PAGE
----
Requirements for New Buildings
In buildings that were ready for first occupancy after March 13, 1991, and have an elevator and four or more units:
- Public and common areas must be accessible to persons with disabilities.
- Doors and hallways must be wide enough for wheelchairs.
- All units must have an accessible route through the unit; a ccessible light switches, electrical outlets, thermostats, and other environmental controls; r einforced bathroom walls to allow later installation of grab bars; and kitchens and bathrooms that can be used by people in wheelchairs.
If a building with 4 or more housing units has no elevator and had first occupancy after March 13, 1991, these standards apply to ground floor units only. These requirements do not replace more stringent standards in Maryland or Worcester County law. Housing need not be made available to a person who is a direct threat to the health or safety of others, or who currently uses illegal drugs.
What must a housing provider consider to assure that housing is provided is integrated? - The housing for persons with disabilities must not be separate or unnecessarily segregated. Accessible units in single buildings should be located throughout the building, and not just on the first floor. In projects with multiple buildings, accessible units should be located throughout these buildings, rather than in just one or two buildings. Persons with mental disabilities should not be segregated in any one wing, floor, or building.
Does the Law apply to building built without Federal funds? - The Fair Housing Act prohibits housing discrimination in both public and private housing, regardless of whether or not the housing provider receives Federal funds.
What about communication with persons with disabilities? - A housing provider must have an effective way to communicate with all tenants and applicants who have disabilities:
- Telephone: TDD or a fax machine.
- Alternate site for applicants if not accessible.
- Application forms and other information in simplified language and utilize pictures or diagrams.
What is the Law regarding the cost of housing modifications? - The Fair Housing Act requires that housing providers allow tenants with disabilities to make modifications, at the tenant's expense, when such modifications are necessary. However, the provider is required to cover the cost to make existing units accessible when a project is viewed in its entirety.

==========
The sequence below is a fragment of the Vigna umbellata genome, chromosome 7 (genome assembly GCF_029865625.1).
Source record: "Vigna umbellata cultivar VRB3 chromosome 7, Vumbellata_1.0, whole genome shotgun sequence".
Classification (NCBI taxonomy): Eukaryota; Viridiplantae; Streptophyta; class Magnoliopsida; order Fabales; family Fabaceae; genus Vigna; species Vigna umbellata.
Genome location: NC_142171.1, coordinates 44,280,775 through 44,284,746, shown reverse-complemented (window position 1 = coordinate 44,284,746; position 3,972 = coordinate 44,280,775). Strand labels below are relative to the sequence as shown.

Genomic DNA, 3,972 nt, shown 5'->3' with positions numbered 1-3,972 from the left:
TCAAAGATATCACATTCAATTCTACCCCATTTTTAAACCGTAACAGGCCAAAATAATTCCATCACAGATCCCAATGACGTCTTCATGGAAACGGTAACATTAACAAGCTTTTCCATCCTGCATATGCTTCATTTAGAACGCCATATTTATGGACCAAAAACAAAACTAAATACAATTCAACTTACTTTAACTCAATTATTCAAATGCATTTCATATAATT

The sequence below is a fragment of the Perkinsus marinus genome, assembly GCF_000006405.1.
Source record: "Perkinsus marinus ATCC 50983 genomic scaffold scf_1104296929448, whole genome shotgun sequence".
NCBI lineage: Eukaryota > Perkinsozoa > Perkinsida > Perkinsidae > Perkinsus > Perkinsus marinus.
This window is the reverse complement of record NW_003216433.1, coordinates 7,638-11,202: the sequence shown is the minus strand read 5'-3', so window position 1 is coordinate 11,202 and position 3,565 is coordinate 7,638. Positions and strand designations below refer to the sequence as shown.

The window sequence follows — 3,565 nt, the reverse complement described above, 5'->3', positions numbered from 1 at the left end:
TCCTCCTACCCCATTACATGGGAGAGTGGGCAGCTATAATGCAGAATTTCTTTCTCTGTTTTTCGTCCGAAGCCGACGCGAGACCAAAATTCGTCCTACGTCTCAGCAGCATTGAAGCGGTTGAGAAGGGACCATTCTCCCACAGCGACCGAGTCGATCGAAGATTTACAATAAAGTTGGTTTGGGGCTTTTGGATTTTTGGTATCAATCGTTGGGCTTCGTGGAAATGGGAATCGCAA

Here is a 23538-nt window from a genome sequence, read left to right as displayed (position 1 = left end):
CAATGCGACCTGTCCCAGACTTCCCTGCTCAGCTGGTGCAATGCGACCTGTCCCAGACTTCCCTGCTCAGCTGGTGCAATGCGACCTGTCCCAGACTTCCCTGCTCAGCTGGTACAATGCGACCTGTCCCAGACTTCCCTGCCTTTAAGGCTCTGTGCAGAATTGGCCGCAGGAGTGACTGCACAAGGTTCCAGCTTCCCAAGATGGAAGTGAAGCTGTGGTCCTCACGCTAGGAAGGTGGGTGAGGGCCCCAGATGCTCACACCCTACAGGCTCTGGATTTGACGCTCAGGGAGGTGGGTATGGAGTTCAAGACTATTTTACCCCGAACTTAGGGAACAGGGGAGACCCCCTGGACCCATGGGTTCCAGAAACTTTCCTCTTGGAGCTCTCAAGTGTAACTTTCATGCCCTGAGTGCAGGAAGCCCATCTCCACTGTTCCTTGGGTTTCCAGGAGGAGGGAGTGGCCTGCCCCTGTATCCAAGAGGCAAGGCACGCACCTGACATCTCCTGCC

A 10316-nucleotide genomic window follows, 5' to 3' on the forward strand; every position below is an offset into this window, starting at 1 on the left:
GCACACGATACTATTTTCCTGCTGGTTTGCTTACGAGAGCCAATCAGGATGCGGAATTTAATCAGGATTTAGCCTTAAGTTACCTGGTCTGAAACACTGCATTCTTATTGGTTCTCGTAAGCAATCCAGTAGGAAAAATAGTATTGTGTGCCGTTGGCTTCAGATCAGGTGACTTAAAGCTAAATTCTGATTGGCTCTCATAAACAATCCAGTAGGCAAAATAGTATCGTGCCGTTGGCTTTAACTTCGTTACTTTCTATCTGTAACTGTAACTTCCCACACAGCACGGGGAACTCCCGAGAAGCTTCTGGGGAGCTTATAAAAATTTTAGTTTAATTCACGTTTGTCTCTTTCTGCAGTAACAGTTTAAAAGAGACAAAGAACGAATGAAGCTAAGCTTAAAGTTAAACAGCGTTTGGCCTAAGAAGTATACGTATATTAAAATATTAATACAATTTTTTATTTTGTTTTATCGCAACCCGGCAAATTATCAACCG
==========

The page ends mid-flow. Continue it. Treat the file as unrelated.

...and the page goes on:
What about information given during the application process? - A housing provider may indicate the availability of accessible units, and ask all applicants if they wish to be considered for such units. If the person indicates this, he/she can be asked to explain and document why the accessibility features are required - even if to answer these questions may involve revealing information about a physical or mental disability (24 CFR. Sec. 8.27).
Can a provider make the ability to live independently a term or condition of tenancy? - No. Instead, the provider must rely on the tenant's ability to meet the standard obligations of tenancy (e.g., maintaining the unit) to determine if the tenant can continue to reside in that unit.
When can a housing provider evict a person with disabilities who damages his/her unit and/or disturbs tenants? - The general rule is that a person with disabilities can be held to the same standards of behavior as those to which a non-disabled person is held. Reasonable accommodation sometimes may require that a landlord make an accommodation in the rule.
What if I Have a Tenant-Landlord Problem?
If you have a problem with your landlord - or have a problem with your tenant, in Maryland you have the following options:
1. Go to The Tenant Section at www.peoples-law.org. This excellent website has summaries of the law, including Maryland law, the Federal law, and local ordinances. These laws apply to all tenants, including tenants in public and subsidized housing. There is more for public and subsidized tenants in the "Tips from the Experts" section.
2. Find an affordable lawyer to help you by going to the peoples-law directory or the directory of the Maryland State Bar Association.
3. Check out the relevant law in the Maryland State Law Library. This site has telephone numbers for each County in Maryland.
4. Telephone the free BNI tenant-landlord hot-line at 1-800-487-6007. They provide free information about the law to both tenants and landlords.
How Do I Get Help with Foreclosure Problems?
There are many sources of help with foreclosure problems in Maryland. The key is to get help as soon as possible, hopefully when you first start having problems in paying your mortgage. Get help right away! If you hesitate, the problem will only grow worse. Help is available at:
1. Governor O’Malley has launched the HOPE Initiative -- Home Owners Preserving Equity. HOPE provides access to counseling services and resources for homeowners needing to refinance. Call 1-877-462-7555 or go to www.mdhope.org for links to foreclosure counseling services.
2. The Maryland Attorney General's Office has a listing of housing counseling agencies by County, as well as other helpful information and links.
3. Check out the www.peoples-law.org foreclosure assistance directory.
Back to the GBCHRB Home Page: www.gbchrb.org or email us.